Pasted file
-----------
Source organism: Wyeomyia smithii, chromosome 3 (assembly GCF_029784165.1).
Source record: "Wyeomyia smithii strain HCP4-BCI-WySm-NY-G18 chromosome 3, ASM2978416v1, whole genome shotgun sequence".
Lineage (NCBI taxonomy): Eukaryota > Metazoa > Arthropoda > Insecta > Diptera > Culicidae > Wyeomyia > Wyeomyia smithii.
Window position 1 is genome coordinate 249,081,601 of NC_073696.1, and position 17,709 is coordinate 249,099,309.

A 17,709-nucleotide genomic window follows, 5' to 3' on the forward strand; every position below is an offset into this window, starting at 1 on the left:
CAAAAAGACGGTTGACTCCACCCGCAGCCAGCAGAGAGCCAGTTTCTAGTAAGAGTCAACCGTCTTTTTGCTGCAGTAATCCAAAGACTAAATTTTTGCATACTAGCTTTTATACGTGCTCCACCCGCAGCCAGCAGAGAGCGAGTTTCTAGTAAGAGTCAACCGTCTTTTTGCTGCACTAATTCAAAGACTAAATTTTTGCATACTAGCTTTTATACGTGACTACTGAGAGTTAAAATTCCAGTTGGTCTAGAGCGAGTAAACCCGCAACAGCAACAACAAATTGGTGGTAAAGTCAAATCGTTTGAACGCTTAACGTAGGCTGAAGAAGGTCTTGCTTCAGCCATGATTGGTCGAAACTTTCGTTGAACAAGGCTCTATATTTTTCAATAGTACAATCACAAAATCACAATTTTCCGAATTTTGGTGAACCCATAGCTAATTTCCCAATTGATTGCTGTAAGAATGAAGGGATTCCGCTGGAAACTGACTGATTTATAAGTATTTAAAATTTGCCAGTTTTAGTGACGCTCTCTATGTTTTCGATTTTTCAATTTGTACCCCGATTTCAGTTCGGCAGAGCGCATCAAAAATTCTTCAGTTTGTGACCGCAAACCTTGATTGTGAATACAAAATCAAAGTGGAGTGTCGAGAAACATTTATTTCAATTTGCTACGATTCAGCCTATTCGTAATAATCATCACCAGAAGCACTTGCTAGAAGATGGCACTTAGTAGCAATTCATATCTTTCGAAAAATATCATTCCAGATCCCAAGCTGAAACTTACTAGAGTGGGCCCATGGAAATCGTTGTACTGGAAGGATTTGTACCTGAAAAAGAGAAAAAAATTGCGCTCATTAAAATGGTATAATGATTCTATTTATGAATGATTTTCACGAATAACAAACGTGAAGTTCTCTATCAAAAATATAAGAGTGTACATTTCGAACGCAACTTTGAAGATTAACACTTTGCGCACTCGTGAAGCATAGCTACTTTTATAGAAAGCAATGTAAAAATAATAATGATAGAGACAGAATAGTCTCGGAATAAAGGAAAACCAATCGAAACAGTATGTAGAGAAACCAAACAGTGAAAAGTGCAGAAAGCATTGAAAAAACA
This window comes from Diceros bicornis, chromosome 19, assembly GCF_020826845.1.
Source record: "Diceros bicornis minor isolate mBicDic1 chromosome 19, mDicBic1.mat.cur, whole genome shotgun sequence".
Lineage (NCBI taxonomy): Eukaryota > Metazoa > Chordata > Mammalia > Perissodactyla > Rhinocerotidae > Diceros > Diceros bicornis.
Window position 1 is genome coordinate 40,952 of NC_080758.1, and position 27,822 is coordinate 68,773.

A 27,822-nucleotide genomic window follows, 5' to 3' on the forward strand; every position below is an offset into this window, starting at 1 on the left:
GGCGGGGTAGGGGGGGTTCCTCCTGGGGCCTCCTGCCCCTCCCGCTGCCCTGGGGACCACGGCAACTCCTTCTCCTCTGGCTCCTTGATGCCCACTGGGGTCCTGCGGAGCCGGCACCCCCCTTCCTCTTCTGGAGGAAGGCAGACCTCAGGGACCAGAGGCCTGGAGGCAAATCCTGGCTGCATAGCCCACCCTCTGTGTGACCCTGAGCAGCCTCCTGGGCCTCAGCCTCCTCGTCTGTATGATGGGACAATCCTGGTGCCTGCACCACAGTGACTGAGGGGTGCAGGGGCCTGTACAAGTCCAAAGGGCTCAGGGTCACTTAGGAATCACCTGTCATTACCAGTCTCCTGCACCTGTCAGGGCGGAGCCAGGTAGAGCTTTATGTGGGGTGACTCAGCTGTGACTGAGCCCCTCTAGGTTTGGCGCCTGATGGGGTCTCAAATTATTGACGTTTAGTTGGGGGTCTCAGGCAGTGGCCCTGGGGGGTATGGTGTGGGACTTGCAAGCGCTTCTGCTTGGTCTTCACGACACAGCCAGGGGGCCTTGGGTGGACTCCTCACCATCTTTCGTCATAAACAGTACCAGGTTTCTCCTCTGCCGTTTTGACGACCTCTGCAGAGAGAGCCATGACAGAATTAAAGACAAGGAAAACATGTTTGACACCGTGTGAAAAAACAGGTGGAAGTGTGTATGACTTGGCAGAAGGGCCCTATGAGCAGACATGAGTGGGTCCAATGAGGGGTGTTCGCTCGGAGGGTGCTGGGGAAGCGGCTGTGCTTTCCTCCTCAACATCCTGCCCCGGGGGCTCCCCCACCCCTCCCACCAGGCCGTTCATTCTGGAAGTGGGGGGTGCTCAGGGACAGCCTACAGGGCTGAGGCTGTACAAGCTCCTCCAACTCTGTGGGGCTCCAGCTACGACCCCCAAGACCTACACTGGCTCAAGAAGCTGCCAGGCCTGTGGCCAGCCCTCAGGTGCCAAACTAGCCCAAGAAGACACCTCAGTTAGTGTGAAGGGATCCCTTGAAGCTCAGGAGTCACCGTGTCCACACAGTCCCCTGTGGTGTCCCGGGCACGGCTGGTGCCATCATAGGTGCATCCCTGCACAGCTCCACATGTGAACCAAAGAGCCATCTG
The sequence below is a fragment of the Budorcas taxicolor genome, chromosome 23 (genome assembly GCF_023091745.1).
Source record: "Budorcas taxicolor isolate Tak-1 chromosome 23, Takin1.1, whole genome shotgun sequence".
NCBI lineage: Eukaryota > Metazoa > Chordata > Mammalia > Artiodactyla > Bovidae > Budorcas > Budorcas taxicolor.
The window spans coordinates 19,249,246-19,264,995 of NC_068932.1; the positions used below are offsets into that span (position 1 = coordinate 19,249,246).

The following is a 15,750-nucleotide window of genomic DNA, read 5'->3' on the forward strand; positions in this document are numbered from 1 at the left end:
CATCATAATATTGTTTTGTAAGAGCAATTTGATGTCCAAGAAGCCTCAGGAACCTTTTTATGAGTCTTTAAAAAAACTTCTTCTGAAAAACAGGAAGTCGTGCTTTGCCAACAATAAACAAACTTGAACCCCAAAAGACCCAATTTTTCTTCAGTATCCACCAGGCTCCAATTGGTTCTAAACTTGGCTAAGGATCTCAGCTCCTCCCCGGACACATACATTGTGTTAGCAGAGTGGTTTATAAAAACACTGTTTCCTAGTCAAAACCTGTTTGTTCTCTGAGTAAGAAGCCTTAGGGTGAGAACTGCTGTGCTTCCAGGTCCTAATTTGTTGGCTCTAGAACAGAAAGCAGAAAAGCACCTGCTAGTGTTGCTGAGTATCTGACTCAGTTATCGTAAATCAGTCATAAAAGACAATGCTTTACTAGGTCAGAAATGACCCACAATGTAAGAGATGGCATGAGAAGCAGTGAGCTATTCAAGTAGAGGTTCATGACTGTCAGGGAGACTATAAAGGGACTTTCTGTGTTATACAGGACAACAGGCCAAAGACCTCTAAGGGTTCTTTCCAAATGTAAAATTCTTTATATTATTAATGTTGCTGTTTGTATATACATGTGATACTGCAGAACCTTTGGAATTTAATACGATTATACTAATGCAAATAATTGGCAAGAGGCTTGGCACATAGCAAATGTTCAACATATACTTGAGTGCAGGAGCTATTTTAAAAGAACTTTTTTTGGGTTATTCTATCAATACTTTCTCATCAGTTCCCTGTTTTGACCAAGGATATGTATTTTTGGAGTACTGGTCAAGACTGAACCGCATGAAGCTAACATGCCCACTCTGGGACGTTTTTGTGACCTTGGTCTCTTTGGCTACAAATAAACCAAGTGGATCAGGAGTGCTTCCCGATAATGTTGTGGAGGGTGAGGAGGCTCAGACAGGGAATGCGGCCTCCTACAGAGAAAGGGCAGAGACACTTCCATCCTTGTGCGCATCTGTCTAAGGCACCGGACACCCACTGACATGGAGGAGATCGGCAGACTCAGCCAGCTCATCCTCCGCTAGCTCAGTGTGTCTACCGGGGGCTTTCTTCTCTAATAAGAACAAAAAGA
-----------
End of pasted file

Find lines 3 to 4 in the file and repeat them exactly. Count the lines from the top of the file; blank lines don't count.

Lineage (NCBI taxonomy): Eukaryota > Metazoa > Arthropoda > Insecta > Diptera > Culicidae > Wyeomyia > Wyeomyia smithii.
Window position 1 is genome coordinate 249,081,601 of NC_073696.1, and position 17,709 is coordinate 249,099,309.